Retirement bungalows set to be sold off under Right to Buy extension

3 Mar 16

Bungalows and other homes for older people could make up as much as a quarter of council properties sold to fund a controversial government extension to the Right to Buy scheme, a report has concluded.

Bungalows and other homes for older people could make up as much as a quarter of council properties sold to fund a controversial government extension to the Right to Buy scheme, a report has concluded.

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An examination of the Housing and Planning Bill by the Joseph Rowntree Foundation concluded efforts to make councils sell high value homes to fund discounts for housing association tenants could have a disproportionate effect on older people.

Under the legislation, councils will be required to make an upfront payment to the Department for Communities and Local Government to fund the Right to Buy extension to social housing tenants. The payment will be calculated using the market value of the high-value vacant housing owned by the authority, which they could then recoup through sales.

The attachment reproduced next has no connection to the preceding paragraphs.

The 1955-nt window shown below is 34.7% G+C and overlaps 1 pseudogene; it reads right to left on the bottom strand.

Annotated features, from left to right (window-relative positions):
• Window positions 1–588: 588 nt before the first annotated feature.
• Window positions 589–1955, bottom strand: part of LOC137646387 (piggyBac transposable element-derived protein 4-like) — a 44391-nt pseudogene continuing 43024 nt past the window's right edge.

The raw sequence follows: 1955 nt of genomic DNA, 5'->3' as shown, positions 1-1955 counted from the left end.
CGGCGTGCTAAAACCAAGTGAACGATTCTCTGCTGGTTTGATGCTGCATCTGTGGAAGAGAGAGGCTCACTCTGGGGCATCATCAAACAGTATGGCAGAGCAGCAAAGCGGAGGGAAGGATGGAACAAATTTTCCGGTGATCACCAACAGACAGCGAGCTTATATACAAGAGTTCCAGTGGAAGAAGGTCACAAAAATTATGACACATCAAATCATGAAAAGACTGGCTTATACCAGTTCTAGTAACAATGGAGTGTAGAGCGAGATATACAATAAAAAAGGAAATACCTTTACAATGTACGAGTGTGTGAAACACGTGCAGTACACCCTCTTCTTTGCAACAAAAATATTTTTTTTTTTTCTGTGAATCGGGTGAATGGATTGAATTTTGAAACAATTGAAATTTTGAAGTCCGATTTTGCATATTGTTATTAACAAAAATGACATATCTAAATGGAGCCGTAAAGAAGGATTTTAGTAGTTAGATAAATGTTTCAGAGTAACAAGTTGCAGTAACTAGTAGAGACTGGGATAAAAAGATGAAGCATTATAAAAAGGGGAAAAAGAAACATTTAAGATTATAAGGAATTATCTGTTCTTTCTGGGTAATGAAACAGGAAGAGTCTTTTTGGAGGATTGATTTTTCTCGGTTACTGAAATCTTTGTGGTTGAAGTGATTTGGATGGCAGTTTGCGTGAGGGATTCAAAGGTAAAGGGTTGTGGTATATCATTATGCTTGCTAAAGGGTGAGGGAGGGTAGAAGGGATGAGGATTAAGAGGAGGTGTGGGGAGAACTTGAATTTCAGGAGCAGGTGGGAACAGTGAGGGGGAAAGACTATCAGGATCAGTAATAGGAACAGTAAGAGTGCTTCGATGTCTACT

Although the government has not yet set a definition of high value homes, the JRF concluded bungalows, often lived in by older tenants, could be disproportionately sold. According to the analysis, bungalows make up 9% of council-owned housing, but are likely to make up 25% of high value property sales due to both their higher cost and more frequent vacancies.

This could result in the sale of 15,300 of these properties, which would also be difficult for councils to replace due to the higher cost of building new one-storey homes and the extra land needed.

As a result, JRF urged the government to exempt bungalows, sheltered and supported housing from the initiative.

Policy and research manager Brian Robson said there was a risk of “a great British bungalow sell-off that will make things worse for older and disabled tenants who are trying to find suitable, affordable accommodation”.

He added: “An adequate supply of social housing is essential. The increasing reliance on costly, insecure tenancies in the private rented sector to house families on low incomes will only serve to trap more people in poverty. Unless changes to the Bill are made, older people and people who are sick or disabled will be particularly badly hit.”

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